Terms: Aut | Units: 3
Instructors: Brest, P. (PI)

GSBGEN 390: Individual Research

Need approval from sponsoring faculty member and GSB Registrar.
Terms: Aut, Win, Spr | Units: 1-4 | Repeatable 4 times (up to 10 units total)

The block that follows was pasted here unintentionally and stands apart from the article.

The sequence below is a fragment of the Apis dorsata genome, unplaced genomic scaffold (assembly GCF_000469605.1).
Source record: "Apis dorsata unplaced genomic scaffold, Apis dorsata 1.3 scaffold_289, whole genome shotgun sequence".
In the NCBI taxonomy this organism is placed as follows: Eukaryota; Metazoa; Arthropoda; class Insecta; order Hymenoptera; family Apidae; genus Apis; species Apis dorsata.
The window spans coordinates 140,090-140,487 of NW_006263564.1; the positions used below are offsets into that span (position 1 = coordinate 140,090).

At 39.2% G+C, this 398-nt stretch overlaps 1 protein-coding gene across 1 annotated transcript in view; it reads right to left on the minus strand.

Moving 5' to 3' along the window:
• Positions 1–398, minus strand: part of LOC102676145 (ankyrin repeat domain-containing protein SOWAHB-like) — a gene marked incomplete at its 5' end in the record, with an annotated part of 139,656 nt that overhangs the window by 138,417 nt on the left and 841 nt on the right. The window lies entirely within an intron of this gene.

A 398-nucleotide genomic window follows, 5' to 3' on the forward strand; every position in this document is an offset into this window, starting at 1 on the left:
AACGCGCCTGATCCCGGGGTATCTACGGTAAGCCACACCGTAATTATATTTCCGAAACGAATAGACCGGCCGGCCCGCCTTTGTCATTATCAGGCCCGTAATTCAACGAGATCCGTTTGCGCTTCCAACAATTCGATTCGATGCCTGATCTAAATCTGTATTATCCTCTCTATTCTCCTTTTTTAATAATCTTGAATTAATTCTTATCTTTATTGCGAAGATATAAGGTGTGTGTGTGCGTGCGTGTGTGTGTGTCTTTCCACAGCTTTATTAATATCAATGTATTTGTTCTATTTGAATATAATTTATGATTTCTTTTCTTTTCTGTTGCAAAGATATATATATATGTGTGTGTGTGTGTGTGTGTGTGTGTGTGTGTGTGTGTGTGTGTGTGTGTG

Instructors: Aaker, J. (PI) ; Abrahams, M. (PI) ; Admati, A. (PI) ; Akbarpour, M. (PI) ; Allende Santa Cruz, C. (PI) ; Alper, B. (PI) ; Andrews, C. (PI) ; Antoni, F. (PI) ; Arrillaga, L. (PI) ; Athey, S. (PI) ; Atwell, J. (PI) ; Barnett, W. (PI) ; Bayati, M. (PI) ; Begenau, J. (PI) ; Bendor, J. (PI) ; Benkard, L. (PI) ; Berg, J. (PI) ; Berk, J. (PI) ; Bernstein, S. (PI) ; Beyer, A. (PI) ; Bimpikis, K. (PI) ; Binsbergen, J. (PI) ; Blankespoor, E. (PI) ; Blattner, L. (PI) ; Brady, S. (PI) ; Brest, P. (PI) ; Bronnenberg, B. (PI) ; Broockman, D. (PI) ; Buchak, G. (PI) ; Bulow, J. (PI) ; Burgelman, R. (PI) ; Callander, S. (PI) ; Carmel-Hurwitz, D. (PI) ; Carroll, G. (PI) ; Carstensen, L. (PI) ; Casey, K. (PI) ; Chess, R. (PI) ; Chin, L. (PI) ; Choi, J. (PI) ; Clement, J. (PI) ; Corney, A. (PI) ; De Simone, L. (PI) ; DeMarzo, P. (PI) ; Demarest, D. (PI) ; Dexter, G. (PI) ; Di Tella, S. (PI) ; Diamond, R. (PI) ; Dobbs, C. (PI) ; Dodson, D. (PI) ; Duffie, D. (PI) ; Dulski, J. (PI) ; Ellis, J. (PI) ; Feinberg, Y. (PI) ; Ferguson, J. (PI) ; Flynn, F. (PI) ; Foarta, D. (PI) ; Foster, G. (PI) ; Francisco, R. (PI) ; Gardete, P. (PI) ; Gelfand, M. (PI) ; Gipper, B. (PI) ; Glickman, M. (PI) ; Goldberg, A. (PI) ; Golden, S. (PI) ; Grenadier, S. (PI) ; Grousbeck, H. (PI) ; Gruenfeld, D. (PI) ; Gur, Y. (PI) ; Guttentag, B. (PI) ; Halevy, N. (PI) ; Harmon, M. (PI) ; Hartmann, W. (PI) ; Hebert, B. (PI) ; Hennessey, K. (PI) ; Huang, S. (PI) ; Hurley, J. (PI) ; Iancu, D. (PI) ; Imbens, G. (PI) ; Jha, S. (PI) ; Johnson, S. (PI) ; Jones, C. (PI) ; Joss, R. (PI) ; Kasznik, R. (PI) ; Keelan, H. (PI) ; Kelly, P. (PI) ; Kepler, J. (PI) ; Kessler, D. (PI) ; Kim, J. (PI) ; Kim, Y. (PI) ; Kluger, A. (PI) ; Kosinski, M. (PI) ; Koudijs, P. (PI) ; Kramer, R. (PI) ; Kramon, G. (PI) ; Krehbiel, K. (PI) ; Krishnamurthy, A. (PI) ; Krubert, C. (PI) ; Kupor, S. (PI) ; Lattin, J. (PI) ; Lee, C. (PI) ; Lee, H. (PI) ; Leslie, M. (PI) ; Lester, R. (PI) ; Levav, J. (PI) ; Levin, J. (PI) ; Lowery, B. (PI) ; Lustig, H. (PI) ; Maggiori, M. (PI) ; Malhotra, N. (PI) ; Mandelbaum, F. (PI) ; Marinovic, I. (PI) ; Martin, A. (PI) ; Martin, G. (PI) ; McGonigal, K. (PI) ; McLennan, S. (PI) ; McNichols, M. (PI) ; McQuade, T. (PI) ; Mendelson, H. (PI) ; Miller, D. (PI) ; Milligan, J. (PI) ; Monin, B. (PI) ; Monzon, L. (PI) ; Nair, H. (PI) ; Narayanan, S. (PI) ; Noh, S. (PI) ; O'Reilly, C. (PI) ; Ostrovsky, M. (PI) ; Oyer, P. (PI) ; Peterson, J. (PI) ; Pfeffer, J. (PI) ; Pfleiderer, P. (PI) ; Piotroski, J. (PI) ; Plambeck, E. (PI) ; Ranganathan, A. (PI) ; Rao, H. (PI) ; Rapp, A. (PI) ; Rauh, J. (PI) ; Reiss, P. (PI) ; Rice, C. (PI) ; Risk, G. (PI) ; Robles Garcia, C. (PI) ; Saban, D. (PI) ; Saloner, G. (PI) ; Sannikov, Y. (PI) ; Schulman, K. (PI) ; Seru, A. (PI) ; Sharabi Levine, Y. (PI) ; Shaw, K. (PI) ; Shiv, B. (PI) ; Shotts, K. (PI) ; Siegel, R. (PI) ; Simonson, I. (PI) ; Singh, H. (PI) ; Skrzypacz, A. (PI) ; Smith, K. (PI) ; Somaini, P. (PI) ; Sorensen, J. (PI) ; Soule, S. (PI) ; Spiess, J. (PI) ; Sterling, A. (PI) ; Strebulaev, I. (PI) ; Sugaya, T. (PI) ; Tonetti, C. (PI) ; Tormala, Z. (PI) ; Tully, S. (PI) ; Urstein, R. (PI) ; Vasserman, S. (PI) ; Wager, S. (PI) ; Weaver, G. (PI) ; Wein, L. (PI) ; Weintraub, G. (PI) ; Whang, S. (PI) ; Wheeler, S. (PI) ; Wood, D. (PI) ; Xu, C. (PI) ; Xu, K. (PI) ; Yurukoglu, A. (PI) ; Zenios, S. (PI) ; Zhong, W. (PI) ; Zwiebel, J. (PI)